Patrick Larkin of Larkin’s in Edenderry, Co. Offaly, concurs that customer expectations are increasing. ‘I find today that it is not enough to just open a pub and expect people to come in. We have a nice lounge with comfortable surrounding, but that’s not enough. People perceive drink now as expensive so you have to offer good service and a great experience to draw them into pubs.

He believes that the trade let service standards drop during the heady years of the boom. ‘The industry lost sight of the customer. Even renovation wasn’t customer driven in the Celtic Tiger years. Lounges were built with fewer seats to encourage more drinking. But customers want to come in and relax in comfortable seats, with lounge staff bringing their drinks to them , not to stand all night.’

Following a recent renovation of the pub, the Larkins realised that they needed to raise the level of their customer service offering. ‘Before we did the renovations we rested on our laurels a bit in terms of service but we realised that you had to offer more if you want to attract customers. There are 5,000 people in Edenderry and 10 pubs. We have no tourist trade so we have to rely on our local business, each of the 10 pubs in the area have been renovated in some shape or form over the past six or seven years so you have to remain competitive and offer good service, look after your locals and keep them coming back for more other wise you’re dead in the water.’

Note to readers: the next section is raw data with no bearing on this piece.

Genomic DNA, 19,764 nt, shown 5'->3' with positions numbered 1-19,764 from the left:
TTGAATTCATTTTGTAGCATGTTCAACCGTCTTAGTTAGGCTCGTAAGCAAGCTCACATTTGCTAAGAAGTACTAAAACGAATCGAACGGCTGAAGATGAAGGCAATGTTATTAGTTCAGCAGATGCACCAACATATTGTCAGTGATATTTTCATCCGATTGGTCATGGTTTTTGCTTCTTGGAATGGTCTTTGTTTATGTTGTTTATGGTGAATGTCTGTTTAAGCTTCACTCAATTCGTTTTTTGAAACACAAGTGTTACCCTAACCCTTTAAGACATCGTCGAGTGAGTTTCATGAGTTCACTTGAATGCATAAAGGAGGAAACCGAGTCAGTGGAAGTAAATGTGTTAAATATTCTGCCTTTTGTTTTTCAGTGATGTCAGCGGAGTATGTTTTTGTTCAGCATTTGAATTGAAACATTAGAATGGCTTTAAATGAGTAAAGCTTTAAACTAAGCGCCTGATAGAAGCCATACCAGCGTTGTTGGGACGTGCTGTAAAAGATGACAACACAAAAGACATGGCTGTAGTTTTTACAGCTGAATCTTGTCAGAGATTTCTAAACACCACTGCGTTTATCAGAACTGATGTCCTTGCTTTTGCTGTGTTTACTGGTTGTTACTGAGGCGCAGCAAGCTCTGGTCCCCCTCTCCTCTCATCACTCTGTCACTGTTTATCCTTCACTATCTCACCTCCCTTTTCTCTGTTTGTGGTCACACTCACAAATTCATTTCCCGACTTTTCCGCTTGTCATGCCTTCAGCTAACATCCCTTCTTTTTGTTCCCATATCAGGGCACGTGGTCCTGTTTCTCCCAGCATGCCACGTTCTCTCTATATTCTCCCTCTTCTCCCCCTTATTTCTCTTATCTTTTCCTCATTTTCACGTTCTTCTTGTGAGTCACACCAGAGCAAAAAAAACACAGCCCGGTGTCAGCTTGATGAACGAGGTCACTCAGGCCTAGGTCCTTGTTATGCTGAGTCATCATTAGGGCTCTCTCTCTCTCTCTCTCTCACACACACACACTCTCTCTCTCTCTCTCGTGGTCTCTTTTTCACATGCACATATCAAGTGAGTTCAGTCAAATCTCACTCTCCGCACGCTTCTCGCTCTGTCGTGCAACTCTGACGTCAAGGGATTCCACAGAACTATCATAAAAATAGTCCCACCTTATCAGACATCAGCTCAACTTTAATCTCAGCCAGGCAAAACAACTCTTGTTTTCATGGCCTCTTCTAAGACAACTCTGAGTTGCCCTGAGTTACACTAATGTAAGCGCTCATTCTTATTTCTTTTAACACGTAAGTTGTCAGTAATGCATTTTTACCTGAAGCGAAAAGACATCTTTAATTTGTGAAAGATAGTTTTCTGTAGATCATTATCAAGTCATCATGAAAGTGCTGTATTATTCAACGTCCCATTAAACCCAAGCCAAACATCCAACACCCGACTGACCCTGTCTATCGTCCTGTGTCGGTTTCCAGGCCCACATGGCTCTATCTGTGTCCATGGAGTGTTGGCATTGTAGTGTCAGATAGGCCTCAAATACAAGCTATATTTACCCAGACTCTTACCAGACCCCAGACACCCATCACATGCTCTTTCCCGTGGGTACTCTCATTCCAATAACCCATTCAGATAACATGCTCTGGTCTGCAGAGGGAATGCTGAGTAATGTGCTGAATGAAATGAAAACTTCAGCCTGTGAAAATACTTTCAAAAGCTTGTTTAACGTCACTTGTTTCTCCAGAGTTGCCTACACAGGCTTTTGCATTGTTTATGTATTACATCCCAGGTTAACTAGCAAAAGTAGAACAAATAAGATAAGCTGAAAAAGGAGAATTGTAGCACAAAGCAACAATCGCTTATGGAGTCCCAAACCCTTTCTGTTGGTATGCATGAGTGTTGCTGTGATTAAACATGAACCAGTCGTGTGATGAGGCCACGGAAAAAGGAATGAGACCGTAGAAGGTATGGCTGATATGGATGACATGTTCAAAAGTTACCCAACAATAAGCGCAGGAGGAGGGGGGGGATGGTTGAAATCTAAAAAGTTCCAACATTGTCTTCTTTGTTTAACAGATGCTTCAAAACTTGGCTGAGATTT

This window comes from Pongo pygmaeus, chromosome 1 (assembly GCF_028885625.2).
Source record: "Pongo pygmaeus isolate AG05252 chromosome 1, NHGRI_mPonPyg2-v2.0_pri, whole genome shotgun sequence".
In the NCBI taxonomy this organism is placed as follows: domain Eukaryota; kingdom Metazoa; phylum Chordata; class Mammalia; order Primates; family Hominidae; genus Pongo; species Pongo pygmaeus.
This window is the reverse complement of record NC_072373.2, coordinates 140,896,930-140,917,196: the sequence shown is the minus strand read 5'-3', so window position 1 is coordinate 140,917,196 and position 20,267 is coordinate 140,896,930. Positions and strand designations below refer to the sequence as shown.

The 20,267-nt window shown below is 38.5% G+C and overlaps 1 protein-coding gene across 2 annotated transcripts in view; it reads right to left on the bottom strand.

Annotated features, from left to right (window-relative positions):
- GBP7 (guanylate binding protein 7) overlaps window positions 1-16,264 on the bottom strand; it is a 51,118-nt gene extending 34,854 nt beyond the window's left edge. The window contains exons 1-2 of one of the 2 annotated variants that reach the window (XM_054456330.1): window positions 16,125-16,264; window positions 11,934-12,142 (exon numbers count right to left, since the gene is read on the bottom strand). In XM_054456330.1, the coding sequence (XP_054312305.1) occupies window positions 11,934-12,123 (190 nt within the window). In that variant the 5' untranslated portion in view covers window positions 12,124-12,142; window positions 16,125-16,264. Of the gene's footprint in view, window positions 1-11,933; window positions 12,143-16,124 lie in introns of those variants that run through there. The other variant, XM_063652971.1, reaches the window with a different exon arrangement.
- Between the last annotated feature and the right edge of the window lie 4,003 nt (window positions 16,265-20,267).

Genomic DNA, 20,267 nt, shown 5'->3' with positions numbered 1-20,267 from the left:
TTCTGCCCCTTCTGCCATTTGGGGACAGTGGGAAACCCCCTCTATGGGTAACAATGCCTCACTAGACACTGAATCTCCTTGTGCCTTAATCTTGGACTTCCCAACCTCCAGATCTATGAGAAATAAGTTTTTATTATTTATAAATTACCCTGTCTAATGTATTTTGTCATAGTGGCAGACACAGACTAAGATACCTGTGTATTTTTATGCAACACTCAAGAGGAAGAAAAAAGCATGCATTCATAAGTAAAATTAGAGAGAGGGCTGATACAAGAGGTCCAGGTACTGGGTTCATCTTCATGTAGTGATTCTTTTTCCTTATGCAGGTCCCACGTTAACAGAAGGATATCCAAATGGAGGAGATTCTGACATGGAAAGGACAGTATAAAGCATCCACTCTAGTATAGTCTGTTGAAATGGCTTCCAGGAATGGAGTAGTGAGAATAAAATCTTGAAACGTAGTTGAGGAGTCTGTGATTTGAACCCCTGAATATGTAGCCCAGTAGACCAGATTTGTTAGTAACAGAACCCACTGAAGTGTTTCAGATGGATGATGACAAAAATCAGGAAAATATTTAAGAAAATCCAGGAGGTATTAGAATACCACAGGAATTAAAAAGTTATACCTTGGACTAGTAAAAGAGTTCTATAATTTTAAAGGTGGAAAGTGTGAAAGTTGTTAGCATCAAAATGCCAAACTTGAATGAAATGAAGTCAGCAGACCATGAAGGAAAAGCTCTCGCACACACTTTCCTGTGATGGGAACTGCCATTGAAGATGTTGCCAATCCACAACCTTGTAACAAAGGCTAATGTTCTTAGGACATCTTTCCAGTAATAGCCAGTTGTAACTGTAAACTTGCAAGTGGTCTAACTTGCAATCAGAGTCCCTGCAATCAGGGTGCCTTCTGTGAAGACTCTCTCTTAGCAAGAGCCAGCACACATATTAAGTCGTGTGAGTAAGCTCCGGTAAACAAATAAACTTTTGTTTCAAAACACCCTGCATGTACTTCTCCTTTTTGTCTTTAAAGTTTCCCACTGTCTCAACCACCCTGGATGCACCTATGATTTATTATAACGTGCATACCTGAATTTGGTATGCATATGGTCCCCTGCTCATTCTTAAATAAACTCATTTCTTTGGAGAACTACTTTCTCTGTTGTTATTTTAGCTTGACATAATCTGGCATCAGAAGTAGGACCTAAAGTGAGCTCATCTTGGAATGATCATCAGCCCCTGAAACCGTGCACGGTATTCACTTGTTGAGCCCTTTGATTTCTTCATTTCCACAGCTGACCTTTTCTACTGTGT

With this in mind, the Larkins enlisted the help of Conor Kenny and now run a comprehensive training programme for workers. Staff are heavily involved in the process and weekly meetings allow them to address problems and discuss further ideas for improving service and trade. A key method to improve service involved identifying different areas where each member of staff was strong and asking them to pass their skills, such as pouring the prefect pint of making the best cappuccino, on to their co-workers.

‘If you don’t include staff they will feel alienated’, says Patrick. ‘Gone are the days when the owner or manager ran the pub. Today everyone is involved in the running. It’s a completely different industry from five years ago. You have to be on the ball and you’re not going to be able to do that on your own. We have a great mix of staff – one gentleman is here 25 years and another is here six months, but they have the same interest in improving standards and delivering quality service.

‘It’s a difficult trade at the moment and off licenses are the only sector in the industry that are experiencing growth’, Patrick continues, ‘The majority of people have mortgages, two cars and two jobs where they work very hard, when they come home in the evening it is a lot easier and cheaper to get a bottle of wine and sit indoors with a video than go out to the pub. That’s why our service and premises must be up to scratch to entice them in.’